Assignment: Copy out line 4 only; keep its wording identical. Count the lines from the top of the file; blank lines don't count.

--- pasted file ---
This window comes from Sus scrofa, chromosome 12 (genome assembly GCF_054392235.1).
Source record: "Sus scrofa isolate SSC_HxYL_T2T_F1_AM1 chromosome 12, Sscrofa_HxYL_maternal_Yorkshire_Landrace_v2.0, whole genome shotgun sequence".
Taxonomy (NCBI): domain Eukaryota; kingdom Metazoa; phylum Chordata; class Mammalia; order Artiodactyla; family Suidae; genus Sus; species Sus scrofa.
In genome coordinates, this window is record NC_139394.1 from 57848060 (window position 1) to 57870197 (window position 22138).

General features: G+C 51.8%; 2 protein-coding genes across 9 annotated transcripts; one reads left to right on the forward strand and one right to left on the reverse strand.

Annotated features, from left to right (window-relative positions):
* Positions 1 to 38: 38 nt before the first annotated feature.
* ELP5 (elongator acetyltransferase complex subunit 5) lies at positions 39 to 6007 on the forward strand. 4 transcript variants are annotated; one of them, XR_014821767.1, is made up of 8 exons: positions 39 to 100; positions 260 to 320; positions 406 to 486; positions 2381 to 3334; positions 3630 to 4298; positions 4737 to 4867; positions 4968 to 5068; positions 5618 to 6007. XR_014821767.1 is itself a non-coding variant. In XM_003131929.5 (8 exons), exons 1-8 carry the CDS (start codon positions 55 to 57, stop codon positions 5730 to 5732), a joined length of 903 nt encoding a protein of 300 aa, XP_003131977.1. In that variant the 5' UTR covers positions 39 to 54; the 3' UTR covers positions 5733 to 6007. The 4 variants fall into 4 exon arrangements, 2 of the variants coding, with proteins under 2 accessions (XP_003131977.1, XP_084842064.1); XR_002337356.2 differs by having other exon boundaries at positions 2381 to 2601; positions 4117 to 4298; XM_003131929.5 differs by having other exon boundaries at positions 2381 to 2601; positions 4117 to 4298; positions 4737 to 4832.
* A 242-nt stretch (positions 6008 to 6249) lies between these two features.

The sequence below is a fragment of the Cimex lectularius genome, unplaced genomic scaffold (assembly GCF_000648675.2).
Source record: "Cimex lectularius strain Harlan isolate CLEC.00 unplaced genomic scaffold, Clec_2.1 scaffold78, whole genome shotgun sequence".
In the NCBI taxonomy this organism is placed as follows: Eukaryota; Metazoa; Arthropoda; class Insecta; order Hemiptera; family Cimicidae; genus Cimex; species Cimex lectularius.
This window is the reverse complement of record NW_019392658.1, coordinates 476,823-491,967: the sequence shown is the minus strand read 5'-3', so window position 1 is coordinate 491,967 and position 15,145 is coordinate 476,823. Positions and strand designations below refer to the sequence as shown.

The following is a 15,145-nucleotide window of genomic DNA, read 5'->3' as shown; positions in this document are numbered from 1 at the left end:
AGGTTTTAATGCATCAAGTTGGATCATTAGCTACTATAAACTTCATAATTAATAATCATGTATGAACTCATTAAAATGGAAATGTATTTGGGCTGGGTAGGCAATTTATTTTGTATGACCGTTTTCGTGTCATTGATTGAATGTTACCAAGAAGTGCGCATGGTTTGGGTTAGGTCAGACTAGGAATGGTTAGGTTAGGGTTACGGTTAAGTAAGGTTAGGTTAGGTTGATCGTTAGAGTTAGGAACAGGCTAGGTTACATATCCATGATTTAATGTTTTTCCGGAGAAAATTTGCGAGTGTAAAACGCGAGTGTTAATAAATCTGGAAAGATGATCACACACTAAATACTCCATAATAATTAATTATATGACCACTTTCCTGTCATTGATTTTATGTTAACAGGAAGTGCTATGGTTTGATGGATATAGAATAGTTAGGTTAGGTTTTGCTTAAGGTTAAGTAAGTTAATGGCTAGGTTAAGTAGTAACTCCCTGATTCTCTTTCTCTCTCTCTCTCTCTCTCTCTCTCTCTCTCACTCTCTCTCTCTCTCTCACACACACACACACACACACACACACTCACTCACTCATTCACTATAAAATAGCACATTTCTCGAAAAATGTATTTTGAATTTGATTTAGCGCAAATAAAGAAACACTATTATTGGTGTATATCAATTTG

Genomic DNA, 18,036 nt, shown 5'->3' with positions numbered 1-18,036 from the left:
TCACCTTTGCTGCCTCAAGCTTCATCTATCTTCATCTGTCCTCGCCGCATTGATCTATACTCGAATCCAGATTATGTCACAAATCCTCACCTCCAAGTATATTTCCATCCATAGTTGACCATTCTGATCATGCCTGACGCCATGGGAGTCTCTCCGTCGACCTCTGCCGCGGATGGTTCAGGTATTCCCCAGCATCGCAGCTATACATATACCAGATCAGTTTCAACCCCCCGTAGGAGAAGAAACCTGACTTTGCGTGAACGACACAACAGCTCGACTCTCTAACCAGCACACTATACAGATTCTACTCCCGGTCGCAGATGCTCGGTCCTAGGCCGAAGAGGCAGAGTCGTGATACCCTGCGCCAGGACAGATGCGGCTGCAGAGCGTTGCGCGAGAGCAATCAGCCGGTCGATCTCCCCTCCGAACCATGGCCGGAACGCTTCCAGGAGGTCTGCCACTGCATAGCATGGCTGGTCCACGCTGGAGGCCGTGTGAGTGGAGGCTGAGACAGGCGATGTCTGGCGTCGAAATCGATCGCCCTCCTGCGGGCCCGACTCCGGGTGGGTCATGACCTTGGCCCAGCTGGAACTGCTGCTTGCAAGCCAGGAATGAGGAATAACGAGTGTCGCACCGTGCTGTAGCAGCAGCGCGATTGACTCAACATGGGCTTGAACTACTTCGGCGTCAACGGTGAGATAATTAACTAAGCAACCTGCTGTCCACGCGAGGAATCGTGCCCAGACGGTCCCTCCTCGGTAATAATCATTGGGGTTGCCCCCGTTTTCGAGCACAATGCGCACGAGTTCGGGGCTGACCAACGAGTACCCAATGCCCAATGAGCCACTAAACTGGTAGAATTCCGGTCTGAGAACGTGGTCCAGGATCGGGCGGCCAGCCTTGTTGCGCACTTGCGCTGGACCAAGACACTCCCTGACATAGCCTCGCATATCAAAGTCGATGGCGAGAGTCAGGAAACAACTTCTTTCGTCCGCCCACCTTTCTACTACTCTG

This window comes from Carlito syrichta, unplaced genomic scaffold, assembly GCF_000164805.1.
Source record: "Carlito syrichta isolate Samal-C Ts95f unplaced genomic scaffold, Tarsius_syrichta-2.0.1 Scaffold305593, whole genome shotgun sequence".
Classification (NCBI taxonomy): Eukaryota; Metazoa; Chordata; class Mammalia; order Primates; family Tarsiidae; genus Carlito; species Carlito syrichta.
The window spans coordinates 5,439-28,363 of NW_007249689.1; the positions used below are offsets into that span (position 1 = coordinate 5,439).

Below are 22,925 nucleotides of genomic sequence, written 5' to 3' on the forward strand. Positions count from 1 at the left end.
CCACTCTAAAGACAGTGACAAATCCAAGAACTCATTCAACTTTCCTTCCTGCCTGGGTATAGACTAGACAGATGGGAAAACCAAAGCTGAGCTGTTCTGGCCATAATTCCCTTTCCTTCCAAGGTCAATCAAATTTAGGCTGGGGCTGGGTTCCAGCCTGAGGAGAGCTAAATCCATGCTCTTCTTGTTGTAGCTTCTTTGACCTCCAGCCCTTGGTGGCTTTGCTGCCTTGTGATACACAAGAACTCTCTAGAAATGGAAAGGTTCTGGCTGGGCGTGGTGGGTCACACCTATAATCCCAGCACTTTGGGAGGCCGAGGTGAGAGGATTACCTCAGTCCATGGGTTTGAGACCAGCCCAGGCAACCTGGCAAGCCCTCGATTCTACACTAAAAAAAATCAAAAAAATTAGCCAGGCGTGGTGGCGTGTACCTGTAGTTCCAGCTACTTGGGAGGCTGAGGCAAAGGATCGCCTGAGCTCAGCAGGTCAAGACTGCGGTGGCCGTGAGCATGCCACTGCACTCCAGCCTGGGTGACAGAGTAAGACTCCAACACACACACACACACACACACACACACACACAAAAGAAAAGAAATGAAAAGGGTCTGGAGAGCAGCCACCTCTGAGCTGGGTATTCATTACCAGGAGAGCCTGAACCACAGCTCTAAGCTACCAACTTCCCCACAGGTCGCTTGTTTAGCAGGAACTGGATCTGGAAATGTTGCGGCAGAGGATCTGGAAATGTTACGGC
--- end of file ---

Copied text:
In genome coordinates, this window is record NC_139394.1 from 57848060 (window position 1) to 57870197 (window position 22138).